If you are already familiar with the concepts and terms relating to the Internet, you can skip this section. This is by no means a complete list of all the terms you will hear about the Internet, but it should be enough to get you started.

  • Firewall. A hardware and software system that protects your computers against unauthorized access from the outside world.

  • Hacker. Any person who tries to gain unauthorized access to your computer.

  • HTML (Hyper-Text Markup Language). The programming language used to indicate how your document should appear when presented on the screen. It can be used to control highlighting and type style. It can also be used to control linking to other objects or other places inside a document.

  • Hypertext. A way of providing a word or phrase that can be used to link to another piece of information, or even another document. You click on hypertext and, through a hypertext link, you are presented with more information regarding the hypertext.

  • Internet. A worldwide network of computers that have all agreed to use the same communication protocols (set of rules) and suite of cooperation applications to communicate with each other.

  • Internet client. A user (or program) that requests information from an Internet server program; for example, a Web browser.

  • Internet name. A user-friendly name for an Internet Protocol address. Your actual Internet address will be a long string of numbers, but you can be accessed by your Internet name, such as http://www.myname.com.

  • Internet Protocol (IP) address. An IP address is a string of numbers that uniquely identifies your computer to the rest of the world. An IP address is usually represented as four decimal numbers, grouped by periods; for example,

  • Internet server. A program that accepts and responds to requests from an Internet client. A File Transfer Protocol (FTP) program is one example.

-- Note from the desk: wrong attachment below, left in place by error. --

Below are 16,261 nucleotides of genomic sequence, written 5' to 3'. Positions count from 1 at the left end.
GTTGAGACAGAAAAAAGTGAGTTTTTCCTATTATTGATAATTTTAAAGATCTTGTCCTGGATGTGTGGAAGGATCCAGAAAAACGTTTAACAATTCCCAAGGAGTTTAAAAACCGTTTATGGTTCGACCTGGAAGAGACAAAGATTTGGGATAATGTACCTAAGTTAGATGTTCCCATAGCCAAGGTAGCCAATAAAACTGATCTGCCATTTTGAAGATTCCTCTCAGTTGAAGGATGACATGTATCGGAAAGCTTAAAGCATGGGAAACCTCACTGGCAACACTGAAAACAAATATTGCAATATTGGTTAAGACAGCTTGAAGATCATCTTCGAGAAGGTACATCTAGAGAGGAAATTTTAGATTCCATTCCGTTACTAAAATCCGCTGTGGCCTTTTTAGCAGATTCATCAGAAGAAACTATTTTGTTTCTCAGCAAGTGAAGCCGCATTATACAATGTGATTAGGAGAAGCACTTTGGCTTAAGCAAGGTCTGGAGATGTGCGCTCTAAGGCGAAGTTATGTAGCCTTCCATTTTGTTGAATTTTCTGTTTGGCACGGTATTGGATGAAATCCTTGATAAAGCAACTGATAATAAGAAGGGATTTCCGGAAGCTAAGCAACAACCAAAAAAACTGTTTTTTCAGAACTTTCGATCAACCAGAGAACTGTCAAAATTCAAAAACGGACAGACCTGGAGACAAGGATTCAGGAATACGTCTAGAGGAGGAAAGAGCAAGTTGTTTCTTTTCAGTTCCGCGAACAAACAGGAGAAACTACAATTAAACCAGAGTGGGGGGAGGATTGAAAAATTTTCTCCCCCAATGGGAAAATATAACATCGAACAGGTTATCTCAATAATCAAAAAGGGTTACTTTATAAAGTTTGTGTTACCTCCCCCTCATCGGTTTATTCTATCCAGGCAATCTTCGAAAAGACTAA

• Internet Service Provider (ISP). The Internet service provider provides a connection to the Internet. You connect to the ISP (usually with a local phone call or through a cable modem), and it provides connections to the Internet (anywhere in the world). It also stores your computer name and address and makes it available to the rest of the world through temporary IP addresses.

  • Intranet. An internal network of computers that uses Internet tools (such as a Web browser). This network is not open directly to the public, but you can connect your intranet to the Internet.

  • IP Datagram. An IP Datagram is a unit of information (such as the IP address of the source and target computers) that is sent across a TCP/IP network.

  • Packet. A datagram with more information about the line protocol.

  • Router. Hardware used to control and direct packets to the correct destination.

  • Transmission Control Protocol/Internet Protocol (TCP/IP). The set of rules governing communications between computers connected via the Internet.

  • Web browser. A Web browser is a set of programs that interprets HTML to display hypertext documents for the user. It's what you, as a user, use to access information on other computers. It is your interface to the Internet.

  • World Wide Web. All the interconnected computers that have agreed to use a standard format for creating and accessing documents. It uses HTML to create documents and HTTP to access them.

IBM i5/iSeries Primer(c) Concepts and Techniques for Programmers, Administrators, and Sys[... ]ators
IBM i5/iSeries Primer(c) Concepts and Techniques for Programmers, Administrators, and Sys[... ]ators
Year: 2004
Pages: 245

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